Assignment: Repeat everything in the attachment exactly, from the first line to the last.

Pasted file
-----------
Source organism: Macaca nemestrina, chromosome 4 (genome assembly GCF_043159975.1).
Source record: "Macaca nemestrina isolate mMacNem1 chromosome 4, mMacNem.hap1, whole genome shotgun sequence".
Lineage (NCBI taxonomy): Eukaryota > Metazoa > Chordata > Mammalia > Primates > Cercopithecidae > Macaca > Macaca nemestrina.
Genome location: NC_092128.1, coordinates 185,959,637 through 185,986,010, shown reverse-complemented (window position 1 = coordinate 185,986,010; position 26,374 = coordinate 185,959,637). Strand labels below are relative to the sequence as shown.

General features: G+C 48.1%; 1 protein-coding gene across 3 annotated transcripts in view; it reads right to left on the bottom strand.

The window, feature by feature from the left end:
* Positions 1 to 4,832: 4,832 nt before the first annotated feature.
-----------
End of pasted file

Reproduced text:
Source organism: Macaca nemestrina, chromosome 4 (genome assembly GCF_043159975.1).
Source record: "Macaca nemestrina isolate mMacNem1 chromosome 4, mMacNem.hap1, whole genome shotgun sequence".
Lineage (NCBI taxonomy): Eukaryota > Metazoa > Chordata > Mammalia > Primates > Cercopithecidae > Macaca > Macaca nemestrina.
Genome location: NC_092128.1, coordinates 185,959,637 through 185,986,010, shown reverse-complemented (window position 1 = coordinate 185,986,010; position 26,374 = coordinate 185,959,637). Strand labels below are relative to the sequence as shown.

General features: G+C 48.1%; 1 protein-coding gene across 3 annotated transcripts in view; it reads right to left on the bottom strand.

The window, feature by feature from the left end:
* Positions 1 to 4,832: 4,832 nt before the first annotated feature.